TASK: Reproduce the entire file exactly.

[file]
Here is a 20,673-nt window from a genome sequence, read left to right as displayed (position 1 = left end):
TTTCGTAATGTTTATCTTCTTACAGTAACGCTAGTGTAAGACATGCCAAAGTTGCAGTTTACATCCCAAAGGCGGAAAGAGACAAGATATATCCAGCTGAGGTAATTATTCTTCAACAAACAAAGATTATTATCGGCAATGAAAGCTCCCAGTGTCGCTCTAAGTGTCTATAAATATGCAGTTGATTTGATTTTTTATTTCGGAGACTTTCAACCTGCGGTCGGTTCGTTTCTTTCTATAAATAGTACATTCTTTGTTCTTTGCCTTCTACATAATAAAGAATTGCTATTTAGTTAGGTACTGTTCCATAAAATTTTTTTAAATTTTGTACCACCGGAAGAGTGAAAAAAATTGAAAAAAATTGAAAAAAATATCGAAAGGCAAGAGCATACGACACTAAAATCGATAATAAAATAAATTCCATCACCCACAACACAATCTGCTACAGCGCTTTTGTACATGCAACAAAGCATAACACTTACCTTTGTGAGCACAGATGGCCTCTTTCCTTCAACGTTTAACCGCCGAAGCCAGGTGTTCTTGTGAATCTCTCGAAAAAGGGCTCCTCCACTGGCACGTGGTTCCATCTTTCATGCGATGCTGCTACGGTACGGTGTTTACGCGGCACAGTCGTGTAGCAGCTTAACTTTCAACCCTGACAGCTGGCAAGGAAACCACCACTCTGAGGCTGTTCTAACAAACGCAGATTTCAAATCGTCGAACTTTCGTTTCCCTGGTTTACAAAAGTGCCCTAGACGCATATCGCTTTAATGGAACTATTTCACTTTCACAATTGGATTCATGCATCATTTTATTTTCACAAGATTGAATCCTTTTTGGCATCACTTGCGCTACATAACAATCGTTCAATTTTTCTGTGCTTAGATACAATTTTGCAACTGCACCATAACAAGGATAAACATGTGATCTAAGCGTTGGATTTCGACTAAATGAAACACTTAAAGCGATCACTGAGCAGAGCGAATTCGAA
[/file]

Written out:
Here is a 20,673-nt window from a genome sequence, read left to right as displayed (position 1 = left end):
TTTCGTAATGTTTATCTTCTTACAGTAACGCTAGTGTAAGACATGCCAAAGTTGCAGTTTACATCCCAAAGGCGGAAAGAGACAAGATATATCCAGCTGAGGTAATTATTCTTCAACAAACAAAGATTATTATCGGCAATGAAAGCTCCCAGTGTCGCTCTAAGTGTCTATAAATATGCAGTTGATTTGATTTTTTATTTCGGAGACTTTCAACCTGCGGTCGGTTCGTTTCTTTCTATAAATAGTACATTCTTTGTTCTTTGCCTTCTACATAATAAAGAATTGCTATTTAGTTAGGTACTGTTCCATAAAATTTTTTTAAATTTTGTACCACCGGAAGAGTGAAAAAAATTGAAAAAAATTGAAAAAAATATCGAAAGGCAAGAGCATACGACACTAAAATCGATAATAAAATAAATTCCATCACCCACAACACAATCTGCTACAGCGCTTTTGTACATGCAACAAAGCATAACACTTACCTTTGTGAGCACAGATGGCCTCTTTCCTTCAACGTTTAACCGCCGAAGCCAGGTGTTCTTGTGAATCTCTCGAAAAAGGGCTCCTCCACTGGCACGTGGTTCCATCTTTCATGCGATGCTGCTACGGTACGGTGTTTACGCGGCACAGTCGTGTAGCAGCTTAACTTTCAACCCTGACAGCTGGCAAGGAAACCACCACTCTGAGGCTGTTCTAACAAACGCAGATTTCAAATCGTCGAACTTTCGTTTCCCTGGTTTACAAAAGTGCCCTAGACGCATATCGCTTTAATGGAACTATTTCACTTTCACAATTGGATTCATGCATCATTTTATTTTCACAAGATTGAATCCTTTTTGGCATCACTTGCGCTACATAACAATCGTTCAATTTTTCTGTGCTTAGATACAATTTTGCAACTGCACCATAACAAGGATAAACATGTGATCTAAGCGTTGGATTTCGACTAAATGAAACACTTAAAGCGATCACTGAGCAGAGCGAATTCGAA